Description of problem:
"As far as I know logwatch has not been patched to parse and use journal.
Try filing an RFE against logwatch for that
AFAIK journal uses its own binary format. Do any Perl wrappers for journal's C API exist? Logwatch could probably call 'journalctl -o export' and then process the export, but that's ugly and would be slow on large logs.
Wherever you use fopen("/var/log/messages", "r") you can pretty much instead of use popen("journalctl", "r"). It will provide you with the same text output, in the same formatting.
If I am correct in interpreting your reply, Lennart, then no Perl wrappers exist. Is that a correct interpretation?
And instead of simply fopening a file you propose to start a new process to read the contents of the log? Sounds like taking a sledgehammer to crack a nut to me. A simple fopen seems to me to be pretty basic and error handling is quite simple. What happened to the "KISS" priciple?
(In reply to Thomas Jürges from comment #3)
> If I am correct in interpreting your reply, Lennart, then no Perl wrappers
> exist. Is that a correct interpretation?
> And instead of simply fopening a file you propose to start a new process to
> read the contents of the log? Sounds like taking a sledgehammer to crack a
> nut to me. A simple fopen seems to me to be pretty basic and error handling
> is quite simple. What happened to the "KISS" priciple?
popen() also has easy error handling :)
Any progress here?
There is a patch to logwatch now:
but maybe we can have systemd-journald-logwatchd?
After additional thought, it really makes no sense to extend logwatch to parse journal. The clean and, IMHO, right solution is to write a new tool that preferably uses journal bindings to process the journal.
as you WONTFIX within logwatch, because you personally deem another approach (systemd / journal) preferable, would you consider transferring maintainership of Logwatch, to me or another willing to make the requested chances within the Logwatch package?
R P Herrold
there is nothing holding you back from writing a patch, proposing it upstream and then posting it here for inclusion.
Comment 5 mentions just such a patch which you seek in comment 8 and was not responded to
It appears to be tested and was amended
What is the objection to it?
(In reply to R P Herrold from comment #9)
> What is the objection to it?
Believe it or not, I completely forgot about it, even though it was written one comment above mine when I wontfixed this bug. I'm sorry for that (sleep deprived?).
My only objection to it is that it's not merged upstream yet, even though it's been amended and tested. If you really want to take responsibility and apply it in Fedora, apply for the commit privileges and I'll make you a comaintainer.
It is also worth noting that upstream appears to be interested in merging in some patches to handle systemd journals.
My fedoraproject ID is: herrold
I presently serve as a co-maintainer on another package, and am in 'packager' group already
I am uncertain what additional Fedora group (if any) you are seeking to have me in. Please advise
After login, you should be able to apply for commit privileges at https://admin.fedoraproject.org/pkgdb/package/logwatch/.
I wonder what's happening here.
denyhosts is switching to logging to the journal by default in F22, which means that people will stop getting denyhosts info in their logwatch output. I don't want to switch away from that but on the other hand people might complain about not getting the report. Not sure if there's any way out other than just implementing some kind of journal interface.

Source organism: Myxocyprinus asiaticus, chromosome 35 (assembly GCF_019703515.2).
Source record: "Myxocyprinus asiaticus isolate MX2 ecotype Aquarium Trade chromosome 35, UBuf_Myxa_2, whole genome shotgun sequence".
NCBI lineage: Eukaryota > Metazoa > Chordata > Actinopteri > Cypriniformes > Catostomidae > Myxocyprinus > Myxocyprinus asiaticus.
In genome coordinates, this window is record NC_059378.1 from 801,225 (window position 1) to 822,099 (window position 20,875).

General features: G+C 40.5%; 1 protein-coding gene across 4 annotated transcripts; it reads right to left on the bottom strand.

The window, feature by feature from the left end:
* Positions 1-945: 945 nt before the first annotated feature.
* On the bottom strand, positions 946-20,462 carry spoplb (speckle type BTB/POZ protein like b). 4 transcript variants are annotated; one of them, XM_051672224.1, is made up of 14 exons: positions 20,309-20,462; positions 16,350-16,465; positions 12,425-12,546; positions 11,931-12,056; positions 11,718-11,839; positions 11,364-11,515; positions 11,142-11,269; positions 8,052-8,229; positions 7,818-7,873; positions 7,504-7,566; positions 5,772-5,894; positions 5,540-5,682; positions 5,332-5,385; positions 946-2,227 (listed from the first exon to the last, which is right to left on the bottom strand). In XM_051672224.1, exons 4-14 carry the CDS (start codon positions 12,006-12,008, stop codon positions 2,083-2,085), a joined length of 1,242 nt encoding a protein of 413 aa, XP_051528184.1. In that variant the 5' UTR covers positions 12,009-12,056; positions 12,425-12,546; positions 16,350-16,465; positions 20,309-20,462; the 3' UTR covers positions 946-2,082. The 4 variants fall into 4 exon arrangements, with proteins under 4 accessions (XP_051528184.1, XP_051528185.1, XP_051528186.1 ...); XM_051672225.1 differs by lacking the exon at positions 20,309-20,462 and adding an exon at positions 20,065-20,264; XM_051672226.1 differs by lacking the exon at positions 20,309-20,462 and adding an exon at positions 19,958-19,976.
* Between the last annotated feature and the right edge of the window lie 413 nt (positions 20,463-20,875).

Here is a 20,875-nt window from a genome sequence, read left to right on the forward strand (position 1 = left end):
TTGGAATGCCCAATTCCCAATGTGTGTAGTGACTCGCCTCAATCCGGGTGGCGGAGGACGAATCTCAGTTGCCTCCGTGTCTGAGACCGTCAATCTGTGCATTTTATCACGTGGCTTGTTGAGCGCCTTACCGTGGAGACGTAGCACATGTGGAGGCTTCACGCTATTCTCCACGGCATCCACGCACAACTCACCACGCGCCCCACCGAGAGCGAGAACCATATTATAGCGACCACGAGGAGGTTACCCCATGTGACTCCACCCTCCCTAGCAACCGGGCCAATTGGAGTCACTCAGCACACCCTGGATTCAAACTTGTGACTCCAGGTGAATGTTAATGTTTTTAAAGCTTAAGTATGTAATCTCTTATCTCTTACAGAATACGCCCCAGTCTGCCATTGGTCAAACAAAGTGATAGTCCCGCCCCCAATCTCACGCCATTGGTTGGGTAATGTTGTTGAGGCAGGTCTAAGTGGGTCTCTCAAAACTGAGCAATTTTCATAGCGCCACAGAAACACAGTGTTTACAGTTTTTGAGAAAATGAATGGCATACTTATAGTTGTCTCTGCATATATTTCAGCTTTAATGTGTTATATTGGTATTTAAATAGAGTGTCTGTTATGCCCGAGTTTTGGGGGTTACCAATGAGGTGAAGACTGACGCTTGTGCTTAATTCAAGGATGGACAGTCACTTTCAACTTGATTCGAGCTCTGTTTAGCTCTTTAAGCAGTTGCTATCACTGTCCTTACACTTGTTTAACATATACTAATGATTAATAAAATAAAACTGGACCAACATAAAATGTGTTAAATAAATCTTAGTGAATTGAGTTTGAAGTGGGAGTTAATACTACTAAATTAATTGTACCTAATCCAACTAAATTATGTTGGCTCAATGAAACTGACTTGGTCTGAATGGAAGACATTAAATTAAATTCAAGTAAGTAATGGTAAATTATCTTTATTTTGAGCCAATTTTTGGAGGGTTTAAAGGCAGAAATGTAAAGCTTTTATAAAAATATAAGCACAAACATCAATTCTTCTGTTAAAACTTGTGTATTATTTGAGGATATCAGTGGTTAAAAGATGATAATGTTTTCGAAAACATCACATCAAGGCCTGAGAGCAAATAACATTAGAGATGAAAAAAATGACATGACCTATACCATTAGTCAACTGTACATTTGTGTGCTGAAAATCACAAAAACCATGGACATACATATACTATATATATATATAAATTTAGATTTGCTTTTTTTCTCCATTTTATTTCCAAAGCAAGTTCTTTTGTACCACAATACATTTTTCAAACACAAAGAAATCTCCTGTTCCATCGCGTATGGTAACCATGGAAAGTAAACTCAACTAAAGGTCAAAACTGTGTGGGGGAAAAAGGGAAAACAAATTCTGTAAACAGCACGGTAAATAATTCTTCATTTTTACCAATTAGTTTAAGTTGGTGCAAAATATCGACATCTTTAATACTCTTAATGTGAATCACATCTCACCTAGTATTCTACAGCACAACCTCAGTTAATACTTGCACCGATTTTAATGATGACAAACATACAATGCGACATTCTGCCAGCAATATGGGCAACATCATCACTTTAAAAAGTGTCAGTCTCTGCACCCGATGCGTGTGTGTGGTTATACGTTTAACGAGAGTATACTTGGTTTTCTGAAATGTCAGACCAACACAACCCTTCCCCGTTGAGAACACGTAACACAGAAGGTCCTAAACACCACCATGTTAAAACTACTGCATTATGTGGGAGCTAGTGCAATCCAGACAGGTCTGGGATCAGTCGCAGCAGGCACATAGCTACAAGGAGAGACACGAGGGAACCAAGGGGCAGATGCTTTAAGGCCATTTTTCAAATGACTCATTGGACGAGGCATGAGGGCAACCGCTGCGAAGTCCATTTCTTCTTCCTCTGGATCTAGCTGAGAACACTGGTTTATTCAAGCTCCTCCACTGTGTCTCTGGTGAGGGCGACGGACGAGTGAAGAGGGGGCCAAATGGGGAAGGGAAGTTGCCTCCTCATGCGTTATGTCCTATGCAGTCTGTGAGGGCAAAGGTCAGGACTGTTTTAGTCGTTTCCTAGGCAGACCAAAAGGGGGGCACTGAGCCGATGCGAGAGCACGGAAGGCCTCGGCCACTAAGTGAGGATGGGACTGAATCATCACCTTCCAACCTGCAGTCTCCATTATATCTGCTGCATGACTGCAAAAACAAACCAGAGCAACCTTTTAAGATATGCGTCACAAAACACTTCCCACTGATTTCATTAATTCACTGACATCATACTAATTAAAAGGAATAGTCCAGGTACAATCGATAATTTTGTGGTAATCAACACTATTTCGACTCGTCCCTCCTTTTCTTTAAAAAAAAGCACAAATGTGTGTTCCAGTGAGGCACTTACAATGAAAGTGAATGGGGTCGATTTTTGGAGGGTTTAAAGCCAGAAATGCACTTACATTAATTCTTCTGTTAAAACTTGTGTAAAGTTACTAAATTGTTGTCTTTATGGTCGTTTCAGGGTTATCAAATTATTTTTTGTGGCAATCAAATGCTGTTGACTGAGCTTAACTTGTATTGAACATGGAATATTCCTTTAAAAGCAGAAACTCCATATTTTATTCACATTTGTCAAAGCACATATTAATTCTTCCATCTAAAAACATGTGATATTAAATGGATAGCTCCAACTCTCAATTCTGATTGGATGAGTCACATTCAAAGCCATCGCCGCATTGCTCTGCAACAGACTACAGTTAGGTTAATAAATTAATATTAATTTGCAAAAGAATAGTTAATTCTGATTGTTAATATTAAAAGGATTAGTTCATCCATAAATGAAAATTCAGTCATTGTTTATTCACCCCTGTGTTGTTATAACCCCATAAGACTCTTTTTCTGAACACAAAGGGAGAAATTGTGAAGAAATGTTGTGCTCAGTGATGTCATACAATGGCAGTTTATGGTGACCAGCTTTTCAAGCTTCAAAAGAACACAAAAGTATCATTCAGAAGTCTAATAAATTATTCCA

Jason, I don't think that's necessarily a problem — denyhost may provide journal logs but if you've got rsyslogd installed to get traditional text logs, the output should appear there as well, and logwatch will work as normal.
Actually, that's not the case.
Denyhosts never logged to syslog by default. It wrote directly to /var/log/logwatch. Now it logs to the journal (optionally, but on Fedora I'd like to make it the default). I suppose with a syslog daemon the logs will show up in /var/log/messages but I do not believe that logwatch looks there. And of course the whole reason I implemented journal access for denyhosts was to get away from the requirement that the user install a syslog daemon.
FWIW, I've written a small utility along the same lines:
I think it was Waugh who linked to this from another forum, but this feature has been added upstream, albeit experimentally.
It should also be noted, however, that journal-brief is packaged in Fedora, now.
logwatch-7.4.3-3.fc25 has been submitted as an update to Fedora 25. https://bodhi.fedoraproject.org/updates/FEDORA-2016-580c613e16
Please backport to F24 as well.
logwatch-7.4.3-3.fc24 has been submitted as an update to Fedora 24. https://bodhi.fedoraproject.org/updates/FEDORA-2016-94ea5244ba
logwatch-7.4.3-3.fc25 has been pushed to the Fedora 25 testing repository. If problems still persist, please make note of it in this bug report.
See https://fedoraproject.org/wiki/QA:Updates_Testing for
instructions on how to install test updates.
You can provide feedback for this update here: https://bodhi.fedoraproject.org/updates/FEDORA-2016-580c613e16
logwatch-7.4.3-3.fc24 has been pushed to the Fedora 24 testing repository. If problems still persist, please make note of it in this bug report.
See https://fedoraproject.org/wiki/QA:Updates_Testing for
instructions on how to install test updates.
You can provide feedback for this update here: https://bodhi.fedoraproject.org/updates/FEDORA-2016-94ea5244ba
logwatch-7.4.3-3.fc25 has been pushed to the Fedora 25 stable repository. If problems still persist, please make note of it in this bug report.
logwatch-7.4.3-3.fc24 has been pushed to the Fedora 24 stable repository. If problems still persist, please make note of it in this bug report.
Reopening...as I mentioned on the developer list, if you are required to do a new install of F25, (which means reformatting partition, etc.) logwatch doesn't work. Since I have been doing upgrades for many years, I suppose that is why I haven't had any issue until now. I still had the old log format on my system, and from the comments it appears that logwatch is suppose to support the journal now.